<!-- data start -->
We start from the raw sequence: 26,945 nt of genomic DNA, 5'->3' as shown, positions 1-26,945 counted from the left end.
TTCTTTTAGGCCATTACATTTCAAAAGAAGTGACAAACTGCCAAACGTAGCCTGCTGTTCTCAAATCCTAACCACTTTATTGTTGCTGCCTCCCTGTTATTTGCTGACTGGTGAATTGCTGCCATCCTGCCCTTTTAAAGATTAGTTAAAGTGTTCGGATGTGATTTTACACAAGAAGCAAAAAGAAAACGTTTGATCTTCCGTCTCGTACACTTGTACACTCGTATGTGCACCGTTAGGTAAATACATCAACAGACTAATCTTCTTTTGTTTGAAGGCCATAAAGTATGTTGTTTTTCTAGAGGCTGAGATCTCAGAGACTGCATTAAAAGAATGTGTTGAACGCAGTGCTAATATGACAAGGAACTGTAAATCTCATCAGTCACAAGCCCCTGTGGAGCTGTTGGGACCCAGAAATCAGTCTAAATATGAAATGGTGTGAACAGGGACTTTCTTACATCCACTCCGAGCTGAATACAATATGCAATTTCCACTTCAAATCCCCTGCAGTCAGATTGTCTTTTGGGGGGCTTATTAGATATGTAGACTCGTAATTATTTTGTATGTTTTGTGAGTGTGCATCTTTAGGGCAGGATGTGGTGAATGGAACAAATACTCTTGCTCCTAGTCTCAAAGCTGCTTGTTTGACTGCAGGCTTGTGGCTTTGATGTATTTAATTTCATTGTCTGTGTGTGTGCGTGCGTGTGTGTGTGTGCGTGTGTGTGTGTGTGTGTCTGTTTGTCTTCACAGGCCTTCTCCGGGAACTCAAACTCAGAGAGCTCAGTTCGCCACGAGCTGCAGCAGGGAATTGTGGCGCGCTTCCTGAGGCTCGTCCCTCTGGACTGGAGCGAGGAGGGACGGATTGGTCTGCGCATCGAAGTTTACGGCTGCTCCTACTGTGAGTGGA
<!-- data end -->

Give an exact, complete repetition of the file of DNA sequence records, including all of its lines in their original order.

We start from the raw sequence: 26,945 nt of genomic DNA, 5'->3' as shown, positions 1-26,945 counted from the left end.
TTCTTTTAGGCCATTACATTTCAAAAGAAGTGACAAACTGCCAAACGTAGCCTGCTGTTCTCAAATCCTAACCACTTTATTGTTGCTGCCTCCCTGTTATTTGCTGACTGGTGAATTGCTGCCATCCTGCCCTTTTAAAGATTAGTTAAAGTGTTCGGATGTGATTTTACACAAGAAGCAAAAAGAAAACGTTTGATCTTCCGTCTCGTACACTTGTACACTCGTATGTGCACCGTTAGGTAAATACATCAACAGACTAATCTTCTTTTGTTTGAAGGCCATAAAGTATGTTGTTTTTCTAGAGGCTGAGATCTCAGAGACTGCATTAAAAGAATGTGTTGAACGCAGTGCTAATATGACAAGGAACTGTAAATCTCATCAGTCACAAGCCCCTGTGGAGCTGTTGGGACCCAGAAATCAGTCTAAATATGAAATGGTGTGAACAGGGACTTTCTTACATCCACTCCGAGCTGAATACAATATGCAATTTCCACTTCAAATCCCCTGCAGTCAGATTGTCTTTTGGGGGGCTTATTAGATATGTAGACTCGTAATTATTTTGTATGTTTTGTGAGTGTGCATCTTTAGGGCAGGATGTGGTGAATGGAACAAATACTCTTGCTCCTAGTCTCAAAGCTGCTTGTTTGACTGCAGGCTTGTGGCTTTGATGTATTTAATTTCATTGTCTGTGTGTGTGCGTGCGTGTGTGTGTGTGCGTGTGTGTGTGTGTGTGTCTGTTTGTCTTCACAGGCCTTCTCCGGGAACTCAAACTCAGAGAGCTCAGTTCGCCACGAGCTGCAGCAGGGAATTGTGGCGCGCTTCCTGAGGCTCGTCCCTCTGGACTGGAGCGAGGAGGGACGGATTGGTCTGCGCATCGAAGTTTACGGCTGCTCCTACTGTGAGTGGA